a 2008 Winnetka Caucus survey polled members on the subject. It asked if residents would support a $700,000 to $750,000 “removable ice system” at Indian Hill Park. Of the 1,170 people who responded, 73 percent voted against it.Sensible folks, but where does the drive for such a project originate?
Global warming presents a potentially dire future for Winnetka, warns a Park District report.
“This would obviously mean the end of outdoor (ice) skating in Winnetka,” the report says.
Citing the threat posed by global warming, the Winnetka Park District is investigating ways to continue providing outdoor ice skating should winters become shorter. And it would only cost the district $450,000 – less if it just rents a global warming-resistant rink, instead of buying its own.Now we have it - "the threat posed by global warming". Where did notice of this threat originate? The state government? The federal government? The local weather bureau? The IPCC (International Panel on Climate Change) 2007 report? "A regional climate model? No - a report on "global warming" in the Wall Street Journal (I can't find a link).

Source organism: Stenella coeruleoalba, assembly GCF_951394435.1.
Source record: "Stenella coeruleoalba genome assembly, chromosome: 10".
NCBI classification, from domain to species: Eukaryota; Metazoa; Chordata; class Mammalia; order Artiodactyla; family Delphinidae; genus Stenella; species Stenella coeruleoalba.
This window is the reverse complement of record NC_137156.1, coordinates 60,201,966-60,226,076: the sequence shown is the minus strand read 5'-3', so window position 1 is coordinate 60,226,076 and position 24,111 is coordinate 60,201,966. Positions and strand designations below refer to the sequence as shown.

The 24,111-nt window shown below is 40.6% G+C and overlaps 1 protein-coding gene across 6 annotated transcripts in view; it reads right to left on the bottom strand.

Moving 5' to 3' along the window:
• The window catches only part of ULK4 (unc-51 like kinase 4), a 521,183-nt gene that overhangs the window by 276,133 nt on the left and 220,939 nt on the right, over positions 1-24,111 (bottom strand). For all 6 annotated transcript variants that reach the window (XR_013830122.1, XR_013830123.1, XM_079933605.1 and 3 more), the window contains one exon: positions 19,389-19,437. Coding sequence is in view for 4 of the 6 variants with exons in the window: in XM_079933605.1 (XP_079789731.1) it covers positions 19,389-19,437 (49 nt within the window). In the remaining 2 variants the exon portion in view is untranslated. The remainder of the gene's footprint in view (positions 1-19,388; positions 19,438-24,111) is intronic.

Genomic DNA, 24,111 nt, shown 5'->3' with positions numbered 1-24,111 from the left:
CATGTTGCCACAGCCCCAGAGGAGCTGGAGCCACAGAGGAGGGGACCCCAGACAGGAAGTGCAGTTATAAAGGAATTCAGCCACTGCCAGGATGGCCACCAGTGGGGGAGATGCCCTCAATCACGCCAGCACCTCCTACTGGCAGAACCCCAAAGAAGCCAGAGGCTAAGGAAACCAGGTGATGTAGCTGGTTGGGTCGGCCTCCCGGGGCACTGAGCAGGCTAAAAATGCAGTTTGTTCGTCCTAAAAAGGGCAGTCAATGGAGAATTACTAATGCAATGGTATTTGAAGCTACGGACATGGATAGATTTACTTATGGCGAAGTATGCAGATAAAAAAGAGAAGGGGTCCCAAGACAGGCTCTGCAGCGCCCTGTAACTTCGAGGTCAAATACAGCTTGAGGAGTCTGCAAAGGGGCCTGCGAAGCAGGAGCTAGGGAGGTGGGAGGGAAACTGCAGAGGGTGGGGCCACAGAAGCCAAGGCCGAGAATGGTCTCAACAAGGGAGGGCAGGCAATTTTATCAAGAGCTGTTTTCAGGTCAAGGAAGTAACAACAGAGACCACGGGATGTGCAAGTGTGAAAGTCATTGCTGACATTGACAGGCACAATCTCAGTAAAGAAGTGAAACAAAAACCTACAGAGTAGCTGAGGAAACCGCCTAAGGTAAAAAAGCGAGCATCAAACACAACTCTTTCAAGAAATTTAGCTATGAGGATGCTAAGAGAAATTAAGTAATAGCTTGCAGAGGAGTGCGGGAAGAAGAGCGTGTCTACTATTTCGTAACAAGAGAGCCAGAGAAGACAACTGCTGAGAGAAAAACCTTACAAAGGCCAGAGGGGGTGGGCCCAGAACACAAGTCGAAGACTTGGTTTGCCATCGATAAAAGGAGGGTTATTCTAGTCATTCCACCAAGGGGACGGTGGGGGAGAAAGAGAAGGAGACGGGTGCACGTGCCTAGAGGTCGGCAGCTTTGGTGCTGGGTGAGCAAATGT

The report cites a June 16 Wall Street Journal article about global warming that said “Chicago’s weather could someday resemble Hunstville, Ala.”Indeed it could, but it could also resemble Vostok station, Antarctica, as it once did when Chicago was under about one thousand metres of ice, during the last ice age. An investor who wishes to buy or sell shares will examine the price record for the shares. Let's examine (as the Park Board should have) the winter temperature record for Chicago (14 miles to the south) and similarly situated on the shore of Lake Michigan:
|Winter (Dec-Feb) 1991 - 2011 Trend = -2.02 degF / Decade|
The average winter temperature (with two exceptions) has been below freezing over the last 20 years, and that looks like a distinct downward trend to me, but then I'm not a WSJ reporter. However, if I was a Winnetka taxpayer, I'd hang on to my money.